Movie Date: Paper Towns
A Mars vs Venus take on the week's hottest flick
STARRING: Cara Delevingne, Nat Wolff, Austin Abrams, Justice Smith, Halston Sage
DIRECTOR: Jake Schreier
THE SKINNY: Adapted from John Green’s best-selling young adult novel, Quentin’s (Wolff) infatuation with his beautiful and enigmatic neighbour Margo (Delevingne) spurs him to go on a cross-country road trip in search of her when she mysteriously disappears one day.
As a girl-worshipping guy, I have a soft spot for these sorts of movies.
I strongly identify with the way our hero Quentin romanticises Margo.
She's not just a crush; she's the embodiment of all the glorious and terrifying mysteries of the universe.
Beyond that, I even sort of looked like Wolff when I was a younger man and had a similar sort of diffident demeanour.
I relate to Paper Towns on a personal level.
You might not, though.
Paper Towns has a good heart, but it's also rather modest and old-fashioned.
It has an 80s vibe, but at the same time, it's not even as daring as a lot of those films. You could perhaps compare it to Say Anything, but there's nothing approaching that famous boom box scene.
That said, the cast is uniformly charming.
Quentin's buddies (Abrams and Smith) are sweet and fresh-faced, a nice change from your typical douchey besties.
What everyone really wants to know, though, is how's Delevingne?
Well, I'm sad to say that she's a natural.
I know it would be fun to see the British supermodel-turned-actress fall on her face, but she's really just flat-out charismatic.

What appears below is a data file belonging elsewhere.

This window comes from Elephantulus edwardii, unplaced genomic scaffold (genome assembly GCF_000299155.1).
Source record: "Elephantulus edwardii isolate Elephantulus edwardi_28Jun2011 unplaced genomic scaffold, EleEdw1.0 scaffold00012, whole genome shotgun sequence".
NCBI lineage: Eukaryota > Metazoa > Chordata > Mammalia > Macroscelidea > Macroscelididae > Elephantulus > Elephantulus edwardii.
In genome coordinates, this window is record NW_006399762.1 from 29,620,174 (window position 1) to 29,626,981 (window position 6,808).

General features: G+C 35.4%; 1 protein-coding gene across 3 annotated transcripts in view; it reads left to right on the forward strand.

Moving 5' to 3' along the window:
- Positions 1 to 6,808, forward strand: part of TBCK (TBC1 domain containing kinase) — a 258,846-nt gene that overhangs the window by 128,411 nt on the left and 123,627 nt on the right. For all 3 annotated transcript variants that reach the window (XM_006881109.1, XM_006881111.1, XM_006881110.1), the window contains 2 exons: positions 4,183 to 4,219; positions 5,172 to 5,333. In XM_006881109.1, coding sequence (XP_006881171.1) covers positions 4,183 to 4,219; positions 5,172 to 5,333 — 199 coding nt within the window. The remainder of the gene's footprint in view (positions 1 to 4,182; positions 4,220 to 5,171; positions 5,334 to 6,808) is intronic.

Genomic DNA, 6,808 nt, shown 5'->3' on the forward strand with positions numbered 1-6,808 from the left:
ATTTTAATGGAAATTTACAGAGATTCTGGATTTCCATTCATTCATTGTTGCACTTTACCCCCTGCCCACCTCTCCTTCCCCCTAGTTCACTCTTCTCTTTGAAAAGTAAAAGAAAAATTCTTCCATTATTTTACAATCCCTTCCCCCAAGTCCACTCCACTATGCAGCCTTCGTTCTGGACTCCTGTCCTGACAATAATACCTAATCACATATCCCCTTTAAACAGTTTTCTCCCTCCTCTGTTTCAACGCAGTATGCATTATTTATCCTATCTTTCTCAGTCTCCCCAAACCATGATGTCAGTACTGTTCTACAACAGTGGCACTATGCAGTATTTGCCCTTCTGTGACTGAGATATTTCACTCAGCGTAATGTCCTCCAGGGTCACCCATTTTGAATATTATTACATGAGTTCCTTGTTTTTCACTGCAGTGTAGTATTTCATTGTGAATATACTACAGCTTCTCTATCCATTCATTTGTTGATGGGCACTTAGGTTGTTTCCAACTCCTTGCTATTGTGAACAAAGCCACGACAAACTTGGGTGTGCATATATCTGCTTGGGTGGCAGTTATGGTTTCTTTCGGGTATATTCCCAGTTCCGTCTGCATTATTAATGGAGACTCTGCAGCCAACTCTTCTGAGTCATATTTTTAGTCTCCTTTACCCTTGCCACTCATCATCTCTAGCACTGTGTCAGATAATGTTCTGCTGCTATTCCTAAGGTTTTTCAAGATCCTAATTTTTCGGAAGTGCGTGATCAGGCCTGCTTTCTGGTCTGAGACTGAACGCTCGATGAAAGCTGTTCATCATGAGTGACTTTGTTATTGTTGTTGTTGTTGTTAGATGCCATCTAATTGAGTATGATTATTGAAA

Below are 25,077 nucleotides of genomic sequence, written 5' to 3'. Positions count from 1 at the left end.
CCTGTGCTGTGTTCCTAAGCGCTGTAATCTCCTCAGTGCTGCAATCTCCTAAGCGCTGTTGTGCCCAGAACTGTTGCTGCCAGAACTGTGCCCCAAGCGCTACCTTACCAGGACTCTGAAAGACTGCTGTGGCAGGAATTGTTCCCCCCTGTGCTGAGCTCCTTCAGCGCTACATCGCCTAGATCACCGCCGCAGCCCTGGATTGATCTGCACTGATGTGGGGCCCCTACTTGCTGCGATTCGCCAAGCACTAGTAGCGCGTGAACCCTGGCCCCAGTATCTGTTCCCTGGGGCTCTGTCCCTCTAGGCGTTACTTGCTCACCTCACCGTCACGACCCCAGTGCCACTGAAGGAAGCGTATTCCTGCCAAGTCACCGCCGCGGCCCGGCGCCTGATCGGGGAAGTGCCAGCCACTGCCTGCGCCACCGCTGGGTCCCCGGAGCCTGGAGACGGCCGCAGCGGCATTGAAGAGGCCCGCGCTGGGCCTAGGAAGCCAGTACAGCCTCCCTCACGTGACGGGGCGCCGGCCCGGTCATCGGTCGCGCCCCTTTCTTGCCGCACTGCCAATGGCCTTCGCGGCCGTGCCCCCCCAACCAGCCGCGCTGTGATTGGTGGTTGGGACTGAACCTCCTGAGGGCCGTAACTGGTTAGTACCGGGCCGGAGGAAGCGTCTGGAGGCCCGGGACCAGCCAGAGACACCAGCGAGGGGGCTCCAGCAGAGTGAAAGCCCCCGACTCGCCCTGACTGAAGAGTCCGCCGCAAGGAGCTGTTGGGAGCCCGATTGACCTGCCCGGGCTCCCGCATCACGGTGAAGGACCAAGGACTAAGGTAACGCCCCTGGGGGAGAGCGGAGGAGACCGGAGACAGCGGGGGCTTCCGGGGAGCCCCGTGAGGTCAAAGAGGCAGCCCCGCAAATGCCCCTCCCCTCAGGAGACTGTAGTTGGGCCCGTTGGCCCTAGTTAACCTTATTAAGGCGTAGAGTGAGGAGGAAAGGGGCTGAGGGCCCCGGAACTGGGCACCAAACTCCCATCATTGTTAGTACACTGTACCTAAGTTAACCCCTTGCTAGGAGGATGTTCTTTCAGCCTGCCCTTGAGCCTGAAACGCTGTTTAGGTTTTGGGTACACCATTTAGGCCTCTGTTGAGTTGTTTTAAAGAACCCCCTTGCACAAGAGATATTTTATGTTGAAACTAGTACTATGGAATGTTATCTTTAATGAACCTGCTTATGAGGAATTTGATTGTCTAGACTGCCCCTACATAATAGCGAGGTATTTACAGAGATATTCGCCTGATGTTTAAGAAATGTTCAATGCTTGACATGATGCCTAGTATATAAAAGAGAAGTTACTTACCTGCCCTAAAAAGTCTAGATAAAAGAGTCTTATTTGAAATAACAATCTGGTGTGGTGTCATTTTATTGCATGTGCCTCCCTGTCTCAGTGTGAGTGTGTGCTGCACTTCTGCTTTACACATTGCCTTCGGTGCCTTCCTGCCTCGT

Her face isn't just improbably beautiful but incredibly expressive. She's vivid and bold and fun.
Yeah, for sure I can relate to Wolff.
I would follow this chick like a puppy through the gates of puppy hell.
- JASON JOHNSON
Yes, it's true. Delevinge is a credible actress after all.
We have, of late, seen many models cross over to the big screen, like Rosie Huntington-Whitely, Emily Ratajkowski and Suki Waterhouse.
While each has impressed, none possesses that charisma, spunk and magnetism that Delevingne displays in her first lead role.
The character of Margo - popular, beautiful, misunderstood - is pretty much a description of Delevingne herself, as she has said, and so it plays to her strengths. You can feel Paper Towns lose energy once she leaves the scene - and she's absent for quite a fair bit.
So it's up to protagonist Wolff to pick up the slack and he does his job well.
He first left an impression in last year's The Fault In Our Stars, another movie adapted from a Green novel.
He may not sport the looks and build of a typical teen idol, but his nerdiness is appealing and you do connect with his story.
This movie isn't without cliches, but it raises a few issues - teen crushes, for one - that speak to most people.
It also questions how much we actually know someone, even though we think we have for a long time.
Paper Towns doesn't have the highs and lows of The Fault In Our Stars, but with its winsome cast, this is one coming-of-age tale that will resonate regardless of age.
- JOANNE SOH
THE CONSENSUS: The leading man is good, the leading lady even better, which makes Paper Towns well worth a visit.